Security Experts:

Flaw in SAP Firm's XSS Filter Exposed Many Sites to Attacks

Roughly one hundred websites were exposed to cross-site scripting (XSS) attacks because an XSS filter used on some of their web pages could have been easily bypassed, a researcher reported on Sunday.

Ashar Javed, a security researcher who specializes in finding tricky XSS vulnerabilities, identified a reflected XSS flaw on a website used by Germany-based enterprise software maker SAP to list jobs available within the company.

While the affected page was protected by an XSS filter to prevent attacks, the expert discovered that developers had failed to escape certain strings, such as </ and ', when sanitizing user input. This oversight could have allowed attackers to inject specially crafted XSS payloads into the website.

After conducting some tests, Javed discovered that </ could not be used for XSS attacks since the "</script>" string was blocked, but the single quotation mark had been used by developers for “if” conditions, allowing the use of XSS payloads such as ‘-confirm(1)-’.

In this example, the JavaScript “confirm” function is used to display a dialog box containing the message “1” along with OK and Cancel buttons. However, the expert told SecurityWeek that other functions could have been used as well.

After reporting his findings to SAP at the software giant’s Product Security Expert Summit in March, Javed learned that the flawed XSS filter belongs to SuccessFactors, a SAP-owned company that provides cloud-based human capital management solutions.

The expert identified the buggy XSS filter on roughly 100 websites, many of which belong to high profile companies. Javed believes the filter is part of SuccessFactors’ product, which is also suggested by the fact that the vulnerable component is present on the jobs/careers domains of the impacted sites.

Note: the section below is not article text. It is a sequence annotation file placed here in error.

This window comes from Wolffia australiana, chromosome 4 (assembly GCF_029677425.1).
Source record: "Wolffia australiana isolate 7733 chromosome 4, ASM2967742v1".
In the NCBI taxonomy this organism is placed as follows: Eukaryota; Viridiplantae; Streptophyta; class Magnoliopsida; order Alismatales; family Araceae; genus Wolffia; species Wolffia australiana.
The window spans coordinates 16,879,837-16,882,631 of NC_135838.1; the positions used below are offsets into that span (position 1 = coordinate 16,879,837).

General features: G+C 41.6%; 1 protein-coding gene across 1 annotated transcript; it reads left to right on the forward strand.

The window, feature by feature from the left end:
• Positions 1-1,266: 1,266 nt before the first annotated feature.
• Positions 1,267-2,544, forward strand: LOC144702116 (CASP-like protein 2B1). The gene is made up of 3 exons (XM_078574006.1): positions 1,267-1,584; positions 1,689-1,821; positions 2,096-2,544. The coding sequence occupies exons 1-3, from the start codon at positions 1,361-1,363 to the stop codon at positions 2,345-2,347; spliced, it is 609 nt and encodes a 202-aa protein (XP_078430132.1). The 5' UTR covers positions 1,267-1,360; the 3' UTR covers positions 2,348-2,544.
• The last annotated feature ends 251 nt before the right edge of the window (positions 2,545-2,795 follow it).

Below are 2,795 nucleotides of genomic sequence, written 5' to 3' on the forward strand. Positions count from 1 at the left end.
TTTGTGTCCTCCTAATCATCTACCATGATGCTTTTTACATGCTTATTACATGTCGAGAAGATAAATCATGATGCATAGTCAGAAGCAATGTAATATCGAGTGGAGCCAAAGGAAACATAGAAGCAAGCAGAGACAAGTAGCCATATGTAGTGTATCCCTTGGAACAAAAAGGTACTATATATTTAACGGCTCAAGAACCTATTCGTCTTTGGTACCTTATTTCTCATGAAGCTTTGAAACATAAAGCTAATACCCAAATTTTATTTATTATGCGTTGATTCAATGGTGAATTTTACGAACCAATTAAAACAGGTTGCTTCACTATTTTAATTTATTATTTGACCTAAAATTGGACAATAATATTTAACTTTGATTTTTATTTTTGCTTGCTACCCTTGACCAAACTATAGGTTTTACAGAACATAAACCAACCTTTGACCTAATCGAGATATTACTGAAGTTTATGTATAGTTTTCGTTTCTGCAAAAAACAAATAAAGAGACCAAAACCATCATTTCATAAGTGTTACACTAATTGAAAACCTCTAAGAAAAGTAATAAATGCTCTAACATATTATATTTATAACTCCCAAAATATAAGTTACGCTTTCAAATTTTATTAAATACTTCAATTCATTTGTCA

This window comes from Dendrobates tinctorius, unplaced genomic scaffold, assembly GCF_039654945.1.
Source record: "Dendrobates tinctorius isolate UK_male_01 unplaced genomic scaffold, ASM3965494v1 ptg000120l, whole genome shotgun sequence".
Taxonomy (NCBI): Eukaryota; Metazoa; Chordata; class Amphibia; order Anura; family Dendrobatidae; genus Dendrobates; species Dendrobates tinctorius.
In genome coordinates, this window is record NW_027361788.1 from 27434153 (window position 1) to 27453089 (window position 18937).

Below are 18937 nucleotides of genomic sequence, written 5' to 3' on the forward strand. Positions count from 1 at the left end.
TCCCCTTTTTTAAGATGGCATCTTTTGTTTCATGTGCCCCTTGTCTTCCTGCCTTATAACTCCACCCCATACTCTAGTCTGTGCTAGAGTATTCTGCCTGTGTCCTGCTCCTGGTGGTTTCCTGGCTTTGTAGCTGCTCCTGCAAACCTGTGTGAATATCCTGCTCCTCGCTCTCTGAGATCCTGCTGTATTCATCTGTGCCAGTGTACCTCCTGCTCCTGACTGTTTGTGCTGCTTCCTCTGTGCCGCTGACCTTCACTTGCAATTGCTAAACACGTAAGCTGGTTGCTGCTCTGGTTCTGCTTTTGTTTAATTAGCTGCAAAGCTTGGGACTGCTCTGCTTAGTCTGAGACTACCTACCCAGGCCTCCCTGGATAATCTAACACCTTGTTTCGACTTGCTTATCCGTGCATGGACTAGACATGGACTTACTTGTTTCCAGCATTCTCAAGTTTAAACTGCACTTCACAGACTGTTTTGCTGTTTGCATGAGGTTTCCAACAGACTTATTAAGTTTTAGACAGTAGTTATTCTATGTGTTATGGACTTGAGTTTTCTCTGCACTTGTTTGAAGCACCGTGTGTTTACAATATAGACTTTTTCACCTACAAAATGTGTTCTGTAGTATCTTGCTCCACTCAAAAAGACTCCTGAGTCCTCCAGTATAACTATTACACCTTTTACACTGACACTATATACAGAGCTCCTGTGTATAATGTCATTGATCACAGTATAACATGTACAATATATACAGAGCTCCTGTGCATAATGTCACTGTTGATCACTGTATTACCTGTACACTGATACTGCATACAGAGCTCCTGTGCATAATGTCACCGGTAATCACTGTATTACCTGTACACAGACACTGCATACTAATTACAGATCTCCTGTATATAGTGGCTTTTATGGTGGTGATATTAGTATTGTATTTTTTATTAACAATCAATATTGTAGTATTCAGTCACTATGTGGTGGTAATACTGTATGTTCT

The vulnerability was addressed roughly three months after it was reported to SAP. The company acknowledged the security researcher’s work in July.

Javed says he has also identified a series of flaws in SAP Enterprise Portal, which he plans on disclosing after they are resolved by the vendor.

Last month, the researcher reported finding an XSS vulnerability in YouTube Gaming, a gaming-focused video website launched this summer by YouTube. The expert reported his findings to Google and was awarded more than $3,000 for his work.

Related Reading: Serious Vulnerabilities Patched in SAP Products

Related Reading: SAP Updates Patch Twenty Vulnerabilities

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Eduard Kovacs (@EduardKovacs) is a contributing editor at SecurityWeek. He worked as a high school IT teacher for two years before starting a career in journalism as Softpedia’s security news reporter. Eduard holds a bachelor’s degree in industrial informatics and a master’s degree in computer techniques applied in electrical engineering.